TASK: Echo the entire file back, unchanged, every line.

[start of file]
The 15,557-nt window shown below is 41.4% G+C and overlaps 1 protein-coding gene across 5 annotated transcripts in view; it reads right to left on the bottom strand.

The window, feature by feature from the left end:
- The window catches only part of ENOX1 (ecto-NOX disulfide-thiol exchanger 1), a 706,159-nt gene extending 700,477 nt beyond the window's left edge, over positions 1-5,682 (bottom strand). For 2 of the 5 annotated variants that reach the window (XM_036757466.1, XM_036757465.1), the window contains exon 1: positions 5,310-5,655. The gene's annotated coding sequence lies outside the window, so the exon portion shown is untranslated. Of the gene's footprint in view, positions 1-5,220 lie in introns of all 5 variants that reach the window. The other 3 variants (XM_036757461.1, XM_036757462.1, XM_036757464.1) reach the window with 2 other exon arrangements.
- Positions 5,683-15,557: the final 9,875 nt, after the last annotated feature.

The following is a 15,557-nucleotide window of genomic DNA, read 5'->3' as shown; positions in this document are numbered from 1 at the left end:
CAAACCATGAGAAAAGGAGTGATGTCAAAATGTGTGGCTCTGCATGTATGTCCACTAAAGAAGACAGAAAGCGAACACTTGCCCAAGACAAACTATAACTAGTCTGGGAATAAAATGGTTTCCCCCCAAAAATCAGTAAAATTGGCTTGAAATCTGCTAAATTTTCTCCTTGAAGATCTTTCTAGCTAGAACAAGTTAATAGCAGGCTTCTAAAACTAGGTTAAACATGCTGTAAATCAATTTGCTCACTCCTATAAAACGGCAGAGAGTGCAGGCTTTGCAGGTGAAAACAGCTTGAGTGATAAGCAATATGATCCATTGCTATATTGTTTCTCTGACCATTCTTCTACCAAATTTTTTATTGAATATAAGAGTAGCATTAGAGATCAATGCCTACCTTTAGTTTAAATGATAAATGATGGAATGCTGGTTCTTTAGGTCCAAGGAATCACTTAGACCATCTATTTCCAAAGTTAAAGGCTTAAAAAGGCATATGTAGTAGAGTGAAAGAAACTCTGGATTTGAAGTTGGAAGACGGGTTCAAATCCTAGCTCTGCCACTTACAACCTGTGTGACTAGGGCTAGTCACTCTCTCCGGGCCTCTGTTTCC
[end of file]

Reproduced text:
The 15,557-nt window shown below is 41.4% G+C and overlaps 1 protein-coding gene across 5 annotated transcripts in view; it reads right to left on the bottom strand.

The window, feature by feature from the left end:
- The window catches only part of ENOX1 (ecto-NOX disulfide-thiol exchanger 1), a 706,159-nt gene extending 700,477 nt beyond the window's left edge, over positions 1-5,682 (bottom strand). For 2 of the 5 annotated variants that reach the window (XM_036757466.1, XM_036757465.1), the window contains exon 1: positions 5,310-5,655. The gene's annotated coding sequence lies outside the window, so the exon portion shown is untranslated. Of the gene's footprint in view, positions 1-5,220 lie in introns of all 5 variants that reach the window. The other 3 variants (XM_036757461.1, XM_036757462.1, XM_036757464.1) reach the window with 2 other exon arrangements.
- Positions 5,683-15,557: the final 9,875 nt, after the last annotated feature.

The following is a 15,557-nucleotide window of genomic DNA, read 5'->3' as shown; positions in this document are numbered from 1 at the left end:
CAAACCATGAGAAAAGGAGTGATGTCAAAATGTGTGGCTCTGCATGTATGTCCACTAAAGAAGACAGAAAGCGAACACTTGCCCAAGACAAACTATAACTAGTCTGGGAATAAAATGGTTTCCCCCCAAAAATCAGTAAAATTGGCTTGAAATCTGCTAAATTTTCTCCTTGAAGATCTTTCTAGCTAGAACAAGTTAATAGCAGGCTTCTAAAACTAGGTTAAACATGCTGTAAATCAATTTGCTCACTCCTATAAAACGGCAGAGAGTGCAGGCTTTGCAGGTGAAAACAGCTTGAGTGATAAGCAATATGATCCATTGCTATATTGTTTCTCTGACCATTCTTCTACCAAATTTTTTATTGAATATAAGAGTAGCATTAGAGATCAATGCCTACCTTTAGTTTAAATGATAAATGATGGAATGCTGGTTCTTTAGGTCCAAGGAATCACTTAGACCATCTATTTCCAAAGTTAAAGGCTTAAAAAGGCATATGTAGTAGAGTGAAAGAAACTCTGGATTTGAAGTTGGAAGACGGGTTCAAATCCTAGCTCTGCCACTTACAACCTGTGTGACTAGGGCTAGTCACTCTCTCCGGGCCTCTGTTTCC